20 Feb 2015

Why did we say it like that?

12:53 pm on 20 February 2015

Almost every day Radio New Zealand receives emails or letters, questioning the way a staff member has pronounced a word or place name.

150714. Photo Diego Opatowski / RNZ. Generic radio studio. Microphone, Onair, console

Photo: RNZ / Diego Opatowski

A response is sent to these enquiries, usually within two or three days. However, sometimes a word or place name becomes the subject of a great many queries. So, we thought it would be a good idea to explain, from time-to-time, why we pronounce some words, or names, in a particular way.

Research is based on a number of resources, including well-established and respected dictionaries, and in some cases knowledge passed on by other broadcast organisations, including the BBC. This research, sometimes together with other factors, such as recognition of local usage, enables a considered response to requests for information from on-air broadcasters within Radio New Zealand, and listeners alike.

There are many words which we do not have a view on - we don't mind which way they are said. For example: either can be said as IGH-thuh, or EE-thuh. Both pronunciations are perfectly acceptable and many words fall into this category.

There are some words which may have more than one accepted pronunciation, but for which Radio New Zealand has a preference. Envelope is one of those. While EN-vuh-lohp and ON-vuh-lohp are both accepted, it is our preference that it be said EN-vuh-lohp.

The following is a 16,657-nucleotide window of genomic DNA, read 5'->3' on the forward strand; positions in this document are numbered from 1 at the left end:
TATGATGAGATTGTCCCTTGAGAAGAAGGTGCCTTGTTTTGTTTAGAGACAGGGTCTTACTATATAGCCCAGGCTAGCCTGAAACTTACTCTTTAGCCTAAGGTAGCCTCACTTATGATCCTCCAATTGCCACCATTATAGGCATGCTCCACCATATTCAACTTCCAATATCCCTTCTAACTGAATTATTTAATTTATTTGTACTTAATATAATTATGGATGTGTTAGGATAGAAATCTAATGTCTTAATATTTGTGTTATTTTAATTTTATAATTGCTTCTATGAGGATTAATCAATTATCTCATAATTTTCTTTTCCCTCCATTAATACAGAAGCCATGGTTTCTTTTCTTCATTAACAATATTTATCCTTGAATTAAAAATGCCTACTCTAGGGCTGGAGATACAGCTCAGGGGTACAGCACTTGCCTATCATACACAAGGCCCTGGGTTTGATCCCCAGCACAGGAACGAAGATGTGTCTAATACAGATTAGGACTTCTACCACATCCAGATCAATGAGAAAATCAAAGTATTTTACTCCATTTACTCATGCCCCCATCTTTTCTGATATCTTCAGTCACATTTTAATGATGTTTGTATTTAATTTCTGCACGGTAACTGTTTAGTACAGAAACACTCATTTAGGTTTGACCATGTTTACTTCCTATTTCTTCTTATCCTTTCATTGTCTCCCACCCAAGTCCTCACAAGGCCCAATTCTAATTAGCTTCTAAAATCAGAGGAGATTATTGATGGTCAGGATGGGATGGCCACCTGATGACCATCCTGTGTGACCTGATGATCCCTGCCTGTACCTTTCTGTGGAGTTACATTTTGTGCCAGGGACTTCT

Then, there are words for which we have a policy. A good example is kilometre, which is often pronounced kil-OM-uh-tuh. Our policy is to pronounce it as KIL-uh-meet-uh, keeping it consistent with millimetre, centimetre and kilogram. Another example is clandestine. It is our policy to pronounce it as klan-DES-tuhn.

There are also those words, for which there is only one acceptable pronunciation - to say it any other way would be wrong. Two examples of words in this category are mischievous and grievous - pronounced MISS-chuh-vuhss and GREE-vuhss, not mis-CHEEV-ee-uhss and GREEV-ee-uhss.

If there any are any words you would like me to address in future please send your query to RNZWebsite@radionz.co.nz and put in the subject field: Attention, Hewitt Humphrey.

* Hewitt Humphrey is Radio New Zealand's Presentation Standards Manager.

  • Weather in Te Reo sparks language debate
  • 3 News defends use of Te Reo
  • Debate over re-naming of 90 Mile Beach